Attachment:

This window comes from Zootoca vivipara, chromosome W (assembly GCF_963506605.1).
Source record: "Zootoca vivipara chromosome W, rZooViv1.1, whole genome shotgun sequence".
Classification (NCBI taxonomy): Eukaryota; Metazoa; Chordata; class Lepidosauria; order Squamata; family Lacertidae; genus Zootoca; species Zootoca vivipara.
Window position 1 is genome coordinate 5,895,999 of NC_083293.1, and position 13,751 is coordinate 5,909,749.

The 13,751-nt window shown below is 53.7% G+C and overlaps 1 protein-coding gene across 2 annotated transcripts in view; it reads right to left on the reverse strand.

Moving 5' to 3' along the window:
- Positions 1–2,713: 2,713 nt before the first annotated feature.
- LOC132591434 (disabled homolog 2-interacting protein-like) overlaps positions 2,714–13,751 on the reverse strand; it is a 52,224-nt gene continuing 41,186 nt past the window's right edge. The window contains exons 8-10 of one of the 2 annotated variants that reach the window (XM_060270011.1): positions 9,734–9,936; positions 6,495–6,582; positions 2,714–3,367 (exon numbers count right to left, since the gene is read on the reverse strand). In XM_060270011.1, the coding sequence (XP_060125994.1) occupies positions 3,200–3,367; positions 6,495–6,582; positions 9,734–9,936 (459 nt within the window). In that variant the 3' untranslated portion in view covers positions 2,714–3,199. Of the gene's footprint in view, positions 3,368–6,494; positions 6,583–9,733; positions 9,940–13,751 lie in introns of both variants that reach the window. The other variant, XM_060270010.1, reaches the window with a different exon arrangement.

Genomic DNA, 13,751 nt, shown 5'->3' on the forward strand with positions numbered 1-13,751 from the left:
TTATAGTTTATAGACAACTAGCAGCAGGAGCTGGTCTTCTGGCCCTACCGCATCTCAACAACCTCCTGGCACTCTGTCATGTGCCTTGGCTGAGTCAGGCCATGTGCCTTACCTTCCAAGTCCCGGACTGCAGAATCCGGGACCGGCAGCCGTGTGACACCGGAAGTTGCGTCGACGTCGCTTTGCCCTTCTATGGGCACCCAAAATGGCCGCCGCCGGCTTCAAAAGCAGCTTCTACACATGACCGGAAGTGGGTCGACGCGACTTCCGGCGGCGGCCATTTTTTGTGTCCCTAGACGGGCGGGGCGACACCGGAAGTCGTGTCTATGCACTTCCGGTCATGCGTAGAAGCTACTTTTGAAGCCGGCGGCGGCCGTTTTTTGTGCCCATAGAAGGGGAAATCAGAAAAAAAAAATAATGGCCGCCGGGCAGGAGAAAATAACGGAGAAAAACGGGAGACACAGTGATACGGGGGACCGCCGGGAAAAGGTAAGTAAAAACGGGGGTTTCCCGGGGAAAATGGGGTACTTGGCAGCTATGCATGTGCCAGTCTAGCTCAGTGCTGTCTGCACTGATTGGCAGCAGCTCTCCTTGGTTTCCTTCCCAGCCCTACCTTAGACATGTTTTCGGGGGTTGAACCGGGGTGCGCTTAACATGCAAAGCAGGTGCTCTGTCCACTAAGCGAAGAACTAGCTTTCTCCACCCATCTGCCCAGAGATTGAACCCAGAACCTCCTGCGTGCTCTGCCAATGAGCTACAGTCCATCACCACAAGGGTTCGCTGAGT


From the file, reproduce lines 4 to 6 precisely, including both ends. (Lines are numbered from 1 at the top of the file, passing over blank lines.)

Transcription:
Window position 1 is genome coordinate 5,895,999 of NC_083293.1, and position 13,751 is coordinate 5,909,749.

The 13,751-nt window shown below is 53.7% G+C and overlaps 1 protein-coding gene across 2 annotated transcripts in view; it reads right to left on the reverse strand.

Moving 5' to 3' along the window: